Army Looks To Schools To Find The Next Cyberwarriors : All Tech Considered Security experts say the U.S. has a dearth of professionals qualified to take on cyberthreats like attacks on power grids or defense systems. A school district in Alabama and the U.S. Army Cyber Command have teamed up to help prepare a new generation for cyberwarfare careers.

Army Looks To Schools To Find The Next Cyberwarriors

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You're listening to ALL THINGS CONSIDERED from NPR News.

Edward Snowden, NSA code cracking, Chinese government hackers - talk of cyber security is everywhere. And many experts think the United States is simply not up to today's threats. One big reason why: not enough good guys with the right skills.

Well, Dan Carsen of member station WBHM has the story of one Alabama school district that's trying to change that.

DAN CARSEN, BYLINE: You can literally see rockets when you drive into Huntsville, Alabama, aka the Rocket City. NASA's Marshall Space Flight Center is here, along with scores of aerospace and defense contractors. It also has one of the largest fully digital school districts - 24,000 kids use laptops or tablets instead of textbooks. And all this partly explains this unusual class.

RODNEY VISSER: We'll go in and pretend to be the Chinese or the Russians or whoever and either hack in the computer systems or break into buildings and gain access to critical information, the networks and cool stuff like that.

CARSEN: That's Rodney Visser. He's a threat provider for the Defense Department, meaning he hacks military networks to expose vulnerabilities. But at the moment, he's guest-lecturing 20 students in Grissom High School's new cybersecurity class. Huntsville Schools and U.S. Army Cyber Command are developing the curriculum, which will eventually begin in middle school.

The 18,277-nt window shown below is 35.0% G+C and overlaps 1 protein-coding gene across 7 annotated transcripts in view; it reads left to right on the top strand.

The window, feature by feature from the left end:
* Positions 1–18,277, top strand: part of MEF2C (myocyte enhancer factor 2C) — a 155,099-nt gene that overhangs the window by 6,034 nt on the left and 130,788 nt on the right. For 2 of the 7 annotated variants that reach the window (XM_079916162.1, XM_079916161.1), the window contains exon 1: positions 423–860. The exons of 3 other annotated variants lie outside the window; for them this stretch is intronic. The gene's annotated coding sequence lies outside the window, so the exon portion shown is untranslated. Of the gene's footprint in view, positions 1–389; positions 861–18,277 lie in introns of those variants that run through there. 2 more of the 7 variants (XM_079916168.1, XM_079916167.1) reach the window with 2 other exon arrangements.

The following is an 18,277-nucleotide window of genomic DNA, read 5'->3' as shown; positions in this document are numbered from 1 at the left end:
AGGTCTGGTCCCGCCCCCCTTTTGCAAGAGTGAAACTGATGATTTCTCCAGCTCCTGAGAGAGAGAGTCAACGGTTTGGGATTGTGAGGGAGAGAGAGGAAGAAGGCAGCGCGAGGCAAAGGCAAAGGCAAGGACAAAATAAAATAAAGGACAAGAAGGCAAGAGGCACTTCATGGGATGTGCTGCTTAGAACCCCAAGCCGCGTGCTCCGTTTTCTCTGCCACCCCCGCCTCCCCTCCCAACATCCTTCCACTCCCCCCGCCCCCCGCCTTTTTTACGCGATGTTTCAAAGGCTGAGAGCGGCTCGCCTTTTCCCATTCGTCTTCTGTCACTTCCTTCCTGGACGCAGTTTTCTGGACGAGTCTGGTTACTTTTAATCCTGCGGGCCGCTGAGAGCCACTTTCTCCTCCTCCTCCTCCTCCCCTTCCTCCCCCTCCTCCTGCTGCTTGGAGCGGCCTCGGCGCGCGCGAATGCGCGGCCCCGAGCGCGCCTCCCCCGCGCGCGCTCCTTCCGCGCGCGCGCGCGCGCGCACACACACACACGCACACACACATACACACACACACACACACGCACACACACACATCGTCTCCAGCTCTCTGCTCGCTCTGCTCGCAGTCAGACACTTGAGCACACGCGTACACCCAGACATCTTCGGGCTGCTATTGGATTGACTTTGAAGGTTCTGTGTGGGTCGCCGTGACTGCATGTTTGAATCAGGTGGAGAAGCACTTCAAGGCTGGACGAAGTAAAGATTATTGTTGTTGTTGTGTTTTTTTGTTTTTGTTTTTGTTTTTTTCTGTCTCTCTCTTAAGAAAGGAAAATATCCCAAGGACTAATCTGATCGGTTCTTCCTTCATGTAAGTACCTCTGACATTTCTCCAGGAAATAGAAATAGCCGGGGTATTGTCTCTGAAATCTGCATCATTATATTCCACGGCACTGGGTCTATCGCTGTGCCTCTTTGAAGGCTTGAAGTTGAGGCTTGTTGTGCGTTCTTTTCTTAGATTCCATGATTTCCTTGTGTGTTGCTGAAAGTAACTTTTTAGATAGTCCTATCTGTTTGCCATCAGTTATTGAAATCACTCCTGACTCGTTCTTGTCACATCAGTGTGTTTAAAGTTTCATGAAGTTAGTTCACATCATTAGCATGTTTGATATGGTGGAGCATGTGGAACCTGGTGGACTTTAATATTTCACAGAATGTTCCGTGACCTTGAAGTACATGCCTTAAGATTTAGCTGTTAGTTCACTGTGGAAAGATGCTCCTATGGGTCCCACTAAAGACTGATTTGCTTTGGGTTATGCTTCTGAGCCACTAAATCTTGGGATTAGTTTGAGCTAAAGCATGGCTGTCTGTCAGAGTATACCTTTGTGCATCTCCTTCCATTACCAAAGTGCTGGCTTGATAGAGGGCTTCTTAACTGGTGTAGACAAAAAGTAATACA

The goal is to get more people into the cybersecurity career pipeline. James Lewis of the Center for Strategic and International Studies says military branches are competing for high-tech expertise. He explains government and private sector demand for those cyber experts is increasing as key systems become more web connected.

JAMES LEWIS: Global financial systems are dependent. Electrical systems are dependent. You could turn off the water supply, maybe the traffic system. The ability to disrupt is becoming, unfortunately, a lot easier to pull off.

CARSEN: Guest instructor Visser points out that also applies to dams, nuclear power plants, missiles and radar systems. Add private sector cybercrime, and you can see why security providers across the board are looking for talent. Huntsville's new farm team may include students like Grissom junior Matthew Rogers.

MATTHEW ROGERS: The infrastructure damage could happen in a hit of a button. So it's very important because the governments currently are very good at offense, but none of them are very good at defense, probably something I'm looking to get into in my future career.

CARSEN: Junior Christopher Lin loves cracking codes. He had been interested in programming. But now...

CHRISTOPHER LIN: I also have a huge interest in security, just because I hear all the news about security. And all the stuff that's going on is really cool.

CARSEN: But early preparation for these jobs raises at least two issues. Grissom cybersecurity teacher Christine Sutton says some students want to learn how to hack their classmates' accounts. She doesn't teach those skills. And secondly, cybersecurity careers often require what other jobs don't, something that, say, drug use or ill-advised social media posts could easily derail.

CHRISTINE SUTTON: They're going to need a security clearance. And there are a lot of lifestyle choices that kids are making right now in high school that could stand in the way of them having some of the really exciting careers.

VISSER: Yeah, that's pretty important stuff. That's an email, right?

CARSEN: Back in the classroom, instructor Rodney Visser is optimistic. He says he's working to make sure future cyber defenders meet the threat better than his generation is now, and he thinks economic and national security depends on it.

VISSER: Networks all over the place are getting attacked and pretty much constantly. They're always getting scanned and probed. So that's where some of you bright young minds might come into it.

CARSEN: Army and Huntsville leaders hope their curriculum will eventually spread across the country. At the end of the class, an enthusiastic junior admitted he skipped AP history to sit in on the session. Visser told him half-jokingly: I think you made the right choice. For NPR News, I'm Dan Carsen in Birmingham.




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